Just recently, I have become what you might call a Linux fan. For the past couple of years, I’ve heard about the Linux operating system and wondered how it all might work. About eight months ago, I finally gave in to temptation and installed Red Hat 6.0, beginning my trek into the Linux world. However, I wasn’t too impressed with the Gnome GUI—that is, until I found Helix Gnome.

What is this thing you speak of?
Up until a few weeks ago, I wasn’t even aware that Helix Gnome existed at all. I would browse Linux Web sites such as Linux.com and Gnome.org to see if I could find a better version of the Gnome GUI, as I wasn’t all that impressed with the other X Windows GUIs out there.

It was only when Gnome released GNU version 1.2 that I actually learned about Helix Gnome. I ventured to Gnome.org and found a link that took me directly to helixcode.com, the home of Helix Code. Little did I know at that time, about an hour later I would be running Linux with Helix Gnome.

Beginning the installation was a breeze
One of my biggest problems with Linux to date is the difficulty I’ve had installing software. For newbie users such as myself, it can be difficult remembering all the commands needed just to un-tar a file or run an RPM in Red Hat.

I learned that the installation for Helix Gnome was actually quite different from what I was used to. It is actually a means of PUSH technology, meaning the software that you require is downloaded off of the Internet and installed onto your machine.

The Helix Code Web site instructed me to open Xterm and to type in the following as root:
Lynx –source http://spidermonkey.helixcode.com/go-gnome | sh

Now, just in case you didn’t know, Lynx is a text-based browser used within Linux. This command loaded Lynx and told it to open a source code from the Web site listed. When I hit [Enter], Lynx contacted a server, and I was instructed to choose from one of three download sites. After I selected a download location, Lynx began to download an installer program that would set up Helix Gnome for me.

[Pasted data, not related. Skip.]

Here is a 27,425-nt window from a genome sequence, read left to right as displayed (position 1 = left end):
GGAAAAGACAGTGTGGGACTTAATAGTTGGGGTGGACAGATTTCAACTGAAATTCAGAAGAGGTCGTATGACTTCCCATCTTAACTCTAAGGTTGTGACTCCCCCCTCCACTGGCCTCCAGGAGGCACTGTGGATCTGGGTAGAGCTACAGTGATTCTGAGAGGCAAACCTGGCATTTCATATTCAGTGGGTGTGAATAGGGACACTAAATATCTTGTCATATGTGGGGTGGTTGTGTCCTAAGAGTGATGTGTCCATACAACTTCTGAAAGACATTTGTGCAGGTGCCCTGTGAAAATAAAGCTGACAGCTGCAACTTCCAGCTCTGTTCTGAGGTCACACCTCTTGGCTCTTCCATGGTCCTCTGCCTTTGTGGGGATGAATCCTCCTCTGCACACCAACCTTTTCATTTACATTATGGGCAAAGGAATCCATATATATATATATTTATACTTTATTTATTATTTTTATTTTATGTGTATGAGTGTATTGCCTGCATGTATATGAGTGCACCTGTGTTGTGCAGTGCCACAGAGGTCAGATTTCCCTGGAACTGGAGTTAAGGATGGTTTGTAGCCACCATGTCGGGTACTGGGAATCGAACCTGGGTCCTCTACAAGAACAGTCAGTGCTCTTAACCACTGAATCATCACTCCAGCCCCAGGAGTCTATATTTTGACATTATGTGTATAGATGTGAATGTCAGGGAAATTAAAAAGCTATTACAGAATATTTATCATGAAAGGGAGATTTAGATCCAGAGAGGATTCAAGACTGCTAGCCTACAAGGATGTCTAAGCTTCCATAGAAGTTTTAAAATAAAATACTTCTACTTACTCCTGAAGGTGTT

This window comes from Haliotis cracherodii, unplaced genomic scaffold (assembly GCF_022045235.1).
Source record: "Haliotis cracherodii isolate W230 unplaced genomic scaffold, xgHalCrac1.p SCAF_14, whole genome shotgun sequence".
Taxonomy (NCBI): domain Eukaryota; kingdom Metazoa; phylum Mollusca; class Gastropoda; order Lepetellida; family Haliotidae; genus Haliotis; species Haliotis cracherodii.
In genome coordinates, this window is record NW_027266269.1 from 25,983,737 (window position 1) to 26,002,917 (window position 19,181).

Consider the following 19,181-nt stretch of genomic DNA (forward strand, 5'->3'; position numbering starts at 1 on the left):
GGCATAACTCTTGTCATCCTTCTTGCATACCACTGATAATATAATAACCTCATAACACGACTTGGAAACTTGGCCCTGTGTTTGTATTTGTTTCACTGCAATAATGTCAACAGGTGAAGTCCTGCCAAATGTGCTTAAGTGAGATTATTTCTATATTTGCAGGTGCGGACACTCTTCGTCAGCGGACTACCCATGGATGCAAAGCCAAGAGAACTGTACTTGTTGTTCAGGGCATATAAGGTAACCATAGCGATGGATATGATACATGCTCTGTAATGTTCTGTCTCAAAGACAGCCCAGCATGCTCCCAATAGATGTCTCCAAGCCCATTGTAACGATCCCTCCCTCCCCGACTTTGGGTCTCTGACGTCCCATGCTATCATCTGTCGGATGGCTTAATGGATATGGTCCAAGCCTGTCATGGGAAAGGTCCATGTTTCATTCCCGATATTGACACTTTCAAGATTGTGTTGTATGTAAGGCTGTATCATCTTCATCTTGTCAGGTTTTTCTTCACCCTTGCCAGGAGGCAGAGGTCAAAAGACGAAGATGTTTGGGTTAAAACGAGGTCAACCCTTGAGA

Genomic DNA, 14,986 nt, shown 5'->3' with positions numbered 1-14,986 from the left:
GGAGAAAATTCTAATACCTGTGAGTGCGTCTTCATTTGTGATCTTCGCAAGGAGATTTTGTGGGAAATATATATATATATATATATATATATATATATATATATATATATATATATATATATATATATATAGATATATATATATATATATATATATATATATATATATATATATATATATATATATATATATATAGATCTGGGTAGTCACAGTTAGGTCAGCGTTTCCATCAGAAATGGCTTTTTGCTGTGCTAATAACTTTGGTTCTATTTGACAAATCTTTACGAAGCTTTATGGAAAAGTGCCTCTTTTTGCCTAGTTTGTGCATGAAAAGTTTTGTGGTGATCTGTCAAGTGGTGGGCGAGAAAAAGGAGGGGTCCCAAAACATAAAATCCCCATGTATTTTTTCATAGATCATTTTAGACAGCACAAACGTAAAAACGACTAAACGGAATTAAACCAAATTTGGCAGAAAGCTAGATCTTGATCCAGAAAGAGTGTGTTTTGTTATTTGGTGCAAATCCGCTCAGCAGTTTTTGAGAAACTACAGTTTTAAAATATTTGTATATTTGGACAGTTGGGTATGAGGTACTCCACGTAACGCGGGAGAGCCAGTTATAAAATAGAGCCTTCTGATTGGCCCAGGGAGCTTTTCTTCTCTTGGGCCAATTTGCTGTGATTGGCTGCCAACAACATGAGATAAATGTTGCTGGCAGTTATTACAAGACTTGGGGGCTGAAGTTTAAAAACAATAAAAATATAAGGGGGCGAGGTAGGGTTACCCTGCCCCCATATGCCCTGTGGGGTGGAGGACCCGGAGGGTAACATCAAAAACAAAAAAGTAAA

Helix Gnome is a huge set of programs to install. I would suggest doing this download only if you have a very fast connection in your office or at home. Even with a fast connection, be prepared to wait while everything downloads onto your computer.
Continuing the installation
Then, a window appeared on my Gnome desktop: The Helix Gnome installer. Apparently, the command I sent downloaded an installer package, which was automatically launched in X.

The installer walks you through the installation of Helix Gnome quite well. You are asked if you want to install via an Internet connection or from another area on a network. Since I was installing via the Internet, I chose the first option and continued on. I was then given an opportunity to select which programs I wanted to download and install on my computer. There was quite a list, but I went through everything and checked only what I believed I needed to install. After all, these files weren’t exactly small downloads.

After I had made my selections, I clicked Next to proceed to the download window. This window is actually similar to the installation window you see when you first install Linux in a GUI or text mode. It shows the progress of the files that are being downloaded, and once complete, it shows the installation progress.

A simple restart, and you’re done
Once all of the files I had selected were downloaded and the installer had installed all the packages, I was instructed to exit out of Gnome and restart X.

I did just that, and I even went so far as to reboot my machine as a precaution. When I was back at the Linux prompt, I typed startx and waited for my newly updated Gnome desktop to load.

I immediately saw a difference in how the program loaded. It was almost like watching a Mac start up when it’s first booted. A welcome screen appeared, with little icons to show which programs were being loaded into Gnome. Needless to say, I was impressed.

However, the thing that interested me the most was the new menu bar at the top of my screen. It was much cleaner looking than the standard corner panel I had become accustomed to while using Gnome in the past. I could click on Programs, and a list of my installed programs would drop down.

While searching around, I also found that I had installed Sawmill with Helix Gnome, and I began to experiment with my window configurations. I’m proud to say that I am now running a Mac X theme called AquaX, and I love it!

All because of a desktop update, I have become a big supporter of the Linux revolution. And it is because of a very simple thing: ease of use. From my first day working with Linux, this had always been my biggest headache. I will openly admit that I am not a Linux power user, but I believe I soon will be, thanks to a simple little update provided by Helix Code.
Do you use Helix Gnome at work or at home? If so, we want to know what you think about it! Feel free to leave a post below or send us an e-mail.

Ed Engelking is a Web editor for TechRepublic. In his spare time, he co-owns and operates a Web site hosting company called UCANweb.